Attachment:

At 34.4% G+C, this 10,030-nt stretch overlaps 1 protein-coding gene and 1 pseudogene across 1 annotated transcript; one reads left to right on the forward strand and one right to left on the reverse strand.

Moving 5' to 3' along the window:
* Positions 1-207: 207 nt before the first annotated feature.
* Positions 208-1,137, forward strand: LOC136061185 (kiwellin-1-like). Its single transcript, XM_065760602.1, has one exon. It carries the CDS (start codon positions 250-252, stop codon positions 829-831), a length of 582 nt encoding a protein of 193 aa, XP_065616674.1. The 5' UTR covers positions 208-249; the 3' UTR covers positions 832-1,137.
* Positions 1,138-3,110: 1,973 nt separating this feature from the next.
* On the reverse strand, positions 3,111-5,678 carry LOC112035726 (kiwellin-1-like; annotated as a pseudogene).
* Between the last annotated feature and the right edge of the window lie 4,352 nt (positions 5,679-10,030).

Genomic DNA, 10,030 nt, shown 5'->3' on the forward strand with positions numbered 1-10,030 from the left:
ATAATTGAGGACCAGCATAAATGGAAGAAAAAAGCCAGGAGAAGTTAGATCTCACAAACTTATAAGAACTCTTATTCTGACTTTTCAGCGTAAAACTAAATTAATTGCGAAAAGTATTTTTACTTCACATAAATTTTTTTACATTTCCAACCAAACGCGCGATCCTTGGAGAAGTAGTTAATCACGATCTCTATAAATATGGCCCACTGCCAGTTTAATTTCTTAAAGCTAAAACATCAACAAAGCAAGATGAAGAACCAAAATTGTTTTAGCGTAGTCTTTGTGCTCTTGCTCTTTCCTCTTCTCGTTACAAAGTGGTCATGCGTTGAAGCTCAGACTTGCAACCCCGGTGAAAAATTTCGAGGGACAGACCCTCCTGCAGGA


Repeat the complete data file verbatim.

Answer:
At 34.4% G+C, this 10,030-nt stretch overlaps 1 protein-coding gene and 1 pseudogene across 1 annotated transcript; one reads left to right on the forward strand and one right to left on the reverse strand.

Moving 5' to 3' along the window:
* Positions 1-207: 207 nt before the first annotated feature.
* Positions 208-1,137, forward strand: LOC136061185 (kiwellin-1-like). Its single transcript, XM_065760602.1, has one exon. It carries the CDS (start codon positions 250-252, stop codon positions 829-831), a length of 582 nt encoding a protein of 193 aa, XP_065616674.1. The 5' UTR covers positions 208-249; the 3' UTR covers positions 832-1,137.
* Positions 1,138-3,110: 1,973 nt separating this feature from the next.
* On the reverse strand, positions 3,111-5,678 carry LOC112035726 (kiwellin-1-like; annotated as a pseudogene).
* Between the last annotated feature and the right edge of the window lie 4,352 nt (positions 5,679-10,030).

Genomic DNA, 10,030 nt, shown 5'->3' on the forward strand with positions numbered 1-10,030 from the left:
ATAATTGAGGACCAGCATAAATGGAAGAAAAAAGCCAGGAGAAGTTAGATCTCACAAACTTATAAGAACTCTTATTCTGACTTTTCAGCGTAAAACTAAATTAATTGCGAAAAGTATTTTTACTTCACATAAATTTTTTTACATTTCCAACCAAACGCGCGATCCTTGGAGAAGTAGTTAATCACGATCTCTATAAATATGGCCCACTGCCAGTTTAATTTCTTAAAGCTAAAACATCAACAAAGCAAGATGAAGAACCAAAATTGTTTTAGCGTAGTCTTTGTGCTCTTGCTCTTTCCTCTTCTCGTTACAAAGTGGTCATGCGTTGAAGCTCAGACTTGCAACCCCGGTGAAAAATTTCGAGGGACAGACCCTCCTGCAGGA